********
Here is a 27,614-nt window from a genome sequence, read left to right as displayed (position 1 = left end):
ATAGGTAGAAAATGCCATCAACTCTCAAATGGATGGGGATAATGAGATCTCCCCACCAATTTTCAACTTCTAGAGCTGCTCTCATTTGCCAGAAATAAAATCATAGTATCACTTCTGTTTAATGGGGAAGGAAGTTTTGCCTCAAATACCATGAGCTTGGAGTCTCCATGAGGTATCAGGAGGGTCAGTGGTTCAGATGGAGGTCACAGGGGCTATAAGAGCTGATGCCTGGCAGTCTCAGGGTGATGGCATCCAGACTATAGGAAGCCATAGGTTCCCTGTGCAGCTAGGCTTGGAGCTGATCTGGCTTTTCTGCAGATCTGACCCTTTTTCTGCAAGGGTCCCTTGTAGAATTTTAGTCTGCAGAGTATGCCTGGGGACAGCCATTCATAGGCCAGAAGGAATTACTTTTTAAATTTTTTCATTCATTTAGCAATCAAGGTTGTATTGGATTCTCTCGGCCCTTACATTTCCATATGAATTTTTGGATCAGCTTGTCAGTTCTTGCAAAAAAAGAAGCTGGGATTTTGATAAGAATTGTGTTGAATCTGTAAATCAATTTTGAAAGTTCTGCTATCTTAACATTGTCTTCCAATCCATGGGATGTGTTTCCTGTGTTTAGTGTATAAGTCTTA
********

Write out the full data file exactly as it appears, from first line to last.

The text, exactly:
Here is a 27,614-nt window from a genome sequence, read left to right as displayed (position 1 = left end):
ATAGGTAGAAAATGCCATCAACTCTCAAATGGATGGGGATAATGAGATCTCCCCACCAATTTTCAACTTCTAGAGCTGCTCTCATTTGCCAGAAATAAAATCATAGTATCACTTCTGTTTAATGGGGAAGGAAGTTTTGCCTCAAATACCATGAGCTTGGAGTCTCCATGAGGTATCAGGAGGGTCAGTGGTTCAGATGGAGGTCACAGGGGCTATAAGAGCTGATGCCTGGCAGTCTCAGGGTGATGGCATCCAGACTATAGGAAGCCATAGGTTCCCTGTGCAGCTAGGCTTGGAGCTGATCTGGCTTTTCTGCAGATCTGACCCTTTTTCTGCAAGGGTCCCTTGTAGAATTTTAGTCTGCAGAGTATGCCTGGGGACAGCCATTCATAGGCCAGAAGGAATTACTTTTTAAATTTTTTCATTCATTTAGCAATCAAGGTTGTATTGGATTCTCTCGGCCCTTACATTTCCATATGAATTTTTGGATCAGCTTGTCAGTTCTTGCAAAAAAAGAAGCTGGGATTTTGATAAGAATTGTGTTGAATCTGTAAATCAATTTTGAAAGTTCTGCTATCTTAACATTGTCTTCCAATCCATGGGATGTGTTTCCTGTGTTTAGTGTATAAGTCTTA